Archive for the ‘mod_python’ tag
I’ve been putting up a number of REST services for a variety of cheminformatics tasks. One that was missing was substructure searching. In many scenarios it’s useful to be able to check whether a target molecule contains a query substructure or not. This can now be done by visiting URL’s of the form
where TARGET and QUERY are SMILES and SMARTS (or SMILES) respectively (appropriately escaped). If the query pattern is found in the target molecule then the resultant page contains the string “true” otherwise it contains the string “false”. The service uses OpenBabel to perform the SMARTS matching.
Using this service, I updated the ONS data query page to allow one to filter results by SMARTS patterns. This generally only makes sense when no specific solute is selected. However, filtering all the entries in the spreadsheet (i.e., any solvent, any solute) can be slow, since each molecule is matched against the SMARTS pattern using a separate HTTP requests. This could be easily fixed using POST, but it’s a hack anyway since this type of thing should probably be done in the database (i.e., Google Spreadsheet).
The substructure search service is now updated to accept POST requests. As a result, it is possible to send in multiple SMILES strings and match them against a pattern all at one go. See the repository for a description on how to use the POST method. (The GET method is still supported but you can only match a pattern against one target SMILES). As a result, querying the ONS data using SMARTS pattens is significantly faster.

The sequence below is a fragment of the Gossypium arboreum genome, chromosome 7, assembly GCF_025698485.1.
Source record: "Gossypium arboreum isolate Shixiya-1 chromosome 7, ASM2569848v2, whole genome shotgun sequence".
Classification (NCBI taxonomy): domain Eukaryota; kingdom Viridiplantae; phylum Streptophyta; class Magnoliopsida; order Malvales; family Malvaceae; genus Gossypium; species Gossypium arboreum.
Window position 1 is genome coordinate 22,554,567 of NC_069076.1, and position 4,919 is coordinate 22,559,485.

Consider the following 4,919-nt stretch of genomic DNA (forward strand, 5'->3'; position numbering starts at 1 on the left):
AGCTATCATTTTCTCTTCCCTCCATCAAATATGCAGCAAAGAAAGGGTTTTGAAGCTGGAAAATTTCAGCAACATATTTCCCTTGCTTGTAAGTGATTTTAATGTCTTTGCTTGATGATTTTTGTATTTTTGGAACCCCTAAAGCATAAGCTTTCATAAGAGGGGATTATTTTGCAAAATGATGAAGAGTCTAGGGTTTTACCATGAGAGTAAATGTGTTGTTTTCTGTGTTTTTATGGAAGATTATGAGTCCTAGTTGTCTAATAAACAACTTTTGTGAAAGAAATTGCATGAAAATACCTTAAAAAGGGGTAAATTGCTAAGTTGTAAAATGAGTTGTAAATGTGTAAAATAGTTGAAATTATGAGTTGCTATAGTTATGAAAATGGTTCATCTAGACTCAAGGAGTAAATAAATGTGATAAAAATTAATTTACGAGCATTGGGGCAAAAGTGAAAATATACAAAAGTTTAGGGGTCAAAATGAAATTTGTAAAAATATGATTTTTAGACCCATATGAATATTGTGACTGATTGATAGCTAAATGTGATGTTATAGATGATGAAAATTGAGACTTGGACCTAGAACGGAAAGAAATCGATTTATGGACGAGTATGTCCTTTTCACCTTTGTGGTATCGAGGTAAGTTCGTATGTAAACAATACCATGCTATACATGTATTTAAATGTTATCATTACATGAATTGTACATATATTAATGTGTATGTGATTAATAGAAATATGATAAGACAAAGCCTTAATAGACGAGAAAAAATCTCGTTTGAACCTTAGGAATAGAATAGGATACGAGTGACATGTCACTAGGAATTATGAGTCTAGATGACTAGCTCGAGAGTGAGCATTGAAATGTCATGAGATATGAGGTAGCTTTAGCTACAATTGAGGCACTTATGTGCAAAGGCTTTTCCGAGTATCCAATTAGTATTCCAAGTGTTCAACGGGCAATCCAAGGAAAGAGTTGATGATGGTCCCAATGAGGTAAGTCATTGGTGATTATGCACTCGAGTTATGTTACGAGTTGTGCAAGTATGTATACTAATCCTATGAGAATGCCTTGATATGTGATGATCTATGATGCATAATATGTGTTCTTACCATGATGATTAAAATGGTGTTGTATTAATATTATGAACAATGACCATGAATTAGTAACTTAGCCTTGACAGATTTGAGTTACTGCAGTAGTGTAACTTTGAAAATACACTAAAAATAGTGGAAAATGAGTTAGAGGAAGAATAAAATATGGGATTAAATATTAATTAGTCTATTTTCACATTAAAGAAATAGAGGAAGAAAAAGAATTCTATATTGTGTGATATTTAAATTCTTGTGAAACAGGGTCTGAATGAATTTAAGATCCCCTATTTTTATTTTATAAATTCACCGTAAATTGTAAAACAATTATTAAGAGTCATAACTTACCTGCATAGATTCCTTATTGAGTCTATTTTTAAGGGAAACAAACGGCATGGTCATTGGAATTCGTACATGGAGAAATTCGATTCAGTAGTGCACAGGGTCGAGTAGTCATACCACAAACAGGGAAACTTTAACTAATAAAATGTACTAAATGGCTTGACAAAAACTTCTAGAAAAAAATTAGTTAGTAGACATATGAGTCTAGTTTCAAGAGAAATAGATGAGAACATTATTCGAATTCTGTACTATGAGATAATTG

I recently described a REST based service for performing PCA-based visualization of chemical spaces. By visiting a URL of the form
one would get a HTML, plain text or JSON page containing the first two principal components for the molecules specified. With this data one can generate a simple 2D plot of the distributions of molecules in the “default” chemical space.
However, as Andrew Lang pointed out on FriendFeed, one could use SecondLife to look at 3D versions of the PCA results. So I updatesd the service to allow one to specify the number of components in the URL. The above form of the service will still work – you get the first two components by default.
To specify more components use an URL of the form
where mol1, mol2, mol3 etc should be valid SMILES strings. The above URL will return the first three PC’s. To get just the first PC, replace the 3 with 1 and so on. If more components are requested than available, all components are returned.
Currently, the only available space is the “default” space which is 4-dimensional, so you can get a maximum of four components. In general, visit the URL
to obtain a list of currently available chemical spaces, their names and dimensionality.
While it’s easy to get all the components and visualize them, it doesn’t always make sense to do so. In general, one should consider those initial principal components that explain a significant portion of the variance (see Kaisers criterion). The service currently doesn’t provide the eigenvalues, so it’s not really possible to decide whether to go to 3, 4 or more components. For most cases, just looking at the first two principal components will sufficient – especially given the currently available chemical space.
Update (Jan 13, 2009)
Since the descriptor service now requires that Base64 encoded SMILES, the example usage URL is now invalid. Instead, the SMILES should be replaced by their encoded versions. In other words the first URL above becomes
http://rguha.ath.cx/~rguha/cicc/rest/chemspace/default/ YzFjY2NjYzE=,YzFjY2NjYzFDQw==,YzFjY2NjYzFDQ0M=, Qyg9TylDKD1PKQ==,Q0MoPU8pTw==